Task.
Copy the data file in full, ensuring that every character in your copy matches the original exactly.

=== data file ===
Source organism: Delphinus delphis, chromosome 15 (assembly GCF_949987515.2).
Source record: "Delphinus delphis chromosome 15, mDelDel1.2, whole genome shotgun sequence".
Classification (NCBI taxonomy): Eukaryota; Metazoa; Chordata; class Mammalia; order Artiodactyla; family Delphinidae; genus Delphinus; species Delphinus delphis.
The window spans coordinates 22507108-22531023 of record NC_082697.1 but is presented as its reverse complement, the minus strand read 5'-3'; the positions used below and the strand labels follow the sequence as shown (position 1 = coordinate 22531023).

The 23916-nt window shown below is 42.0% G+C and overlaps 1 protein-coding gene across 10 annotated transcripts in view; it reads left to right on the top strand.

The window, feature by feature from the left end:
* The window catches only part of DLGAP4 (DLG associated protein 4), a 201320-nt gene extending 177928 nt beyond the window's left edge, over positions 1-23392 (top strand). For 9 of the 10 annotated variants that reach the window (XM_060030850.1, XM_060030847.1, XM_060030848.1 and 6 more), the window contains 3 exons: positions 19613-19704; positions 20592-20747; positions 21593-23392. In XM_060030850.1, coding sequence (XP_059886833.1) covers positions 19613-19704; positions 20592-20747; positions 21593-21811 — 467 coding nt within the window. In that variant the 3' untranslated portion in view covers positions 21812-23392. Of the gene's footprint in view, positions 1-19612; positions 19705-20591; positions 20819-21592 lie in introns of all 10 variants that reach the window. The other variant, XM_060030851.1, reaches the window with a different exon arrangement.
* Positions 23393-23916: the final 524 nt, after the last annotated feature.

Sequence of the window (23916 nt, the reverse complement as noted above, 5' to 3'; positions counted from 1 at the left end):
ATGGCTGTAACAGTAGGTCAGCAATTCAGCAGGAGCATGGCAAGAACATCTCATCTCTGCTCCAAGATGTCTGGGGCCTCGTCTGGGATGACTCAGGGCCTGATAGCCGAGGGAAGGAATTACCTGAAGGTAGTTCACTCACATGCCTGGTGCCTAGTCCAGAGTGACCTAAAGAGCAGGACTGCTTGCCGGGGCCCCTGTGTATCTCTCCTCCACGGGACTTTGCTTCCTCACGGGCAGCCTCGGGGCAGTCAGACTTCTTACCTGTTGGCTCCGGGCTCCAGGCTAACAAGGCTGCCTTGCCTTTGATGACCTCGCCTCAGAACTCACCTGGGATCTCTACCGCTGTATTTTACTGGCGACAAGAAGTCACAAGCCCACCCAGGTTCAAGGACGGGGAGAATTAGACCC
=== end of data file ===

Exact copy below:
Source organism: Delphinus delphis, chromosome 15 (assembly GCF_949987515.2).
Source record: "Delphinus delphis chromosome 15, mDelDel1.2, whole genome shotgun sequence".
Classification (NCBI taxonomy): Eukaryota; Metazoa; Chordata; class Mammalia; order Artiodactyla; family Delphinidae; genus Delphinus; species Delphinus delphis.
The window spans coordinates 22507108-22531023 of record NC_082697.1 but is presented as its reverse complement, the minus strand read 5'-3'; the positions used below and the strand labels follow the sequence as shown (position 1 = coordinate 22531023).

The 23916-nt window shown below is 42.0% G+C and overlaps 1 protein-coding gene across 10 annotated transcripts in view; it reads left to right on the top strand.

The window, feature by feature from the left end:
* The window catches only part of DLGAP4 (DLG associated protein 4), a 201320-nt gene extending 177928 nt beyond the window's left edge, over positions 1-23392 (top strand). For 9 of the 10 annotated variants that reach the window (XM_060030850.1, XM_060030847.1, XM_060030848.1 and 6 more), the window contains 3 exons: positions 19613-19704; positions 20592-20747; positions 21593-23392. In XM_060030850.1, coding sequence (XP_059886833.1) covers positions 19613-19704; positions 20592-20747; positions 21593-21811 — 467 coding nt within the window. In that variant the 3' untranslated portion in view covers positions 21812-23392. Of the gene's footprint in view, positions 1-19612; positions 19705-20591; positions 20819-21592 lie in introns of all 10 variants that reach the window. The other variant, XM_060030851.1, reaches the window with a different exon arrangement.
* Positions 23393-23916: the final 524 nt, after the last annotated feature.

Sequence of the window (23916 nt, the reverse complement as noted above, 5' to 3'; positions counted from 1 at the left end):
ATGGCTGTAACAGTAGGTCAGCAATTCAGCAGGAGCATGGCAAGAACATCTCATCTCTGCTCCAAGATGTCTGGGGCCTCGTCTGGGATGACTCAGGGCCTGATAGCCGAGGGAAGGAATTACCTGAAGGTAGTTCACTCACATGCCTGGTGCCTAGTCCAGAGTGACCTAAAGAGCAGGACTGCTTGCCGGGGCCCCTGTGTATCTCTCCTCCACGGGACTTTGCTTCCTCACGGGCAGCCTCGGGGCAGTCAGACTTCTTACCTGTTGGCTCCGGGCTCCAGGCTAACAAGGCTGCCTTGCCTTTGATGACCTCGCCTCAGAACTCACCTGGGATCTCTACCGCTGTATTTTACTGGCGACAAGAAGTCACAAGCCCACCCAGGTTCAAGGACGGGGAGAATTAGACCC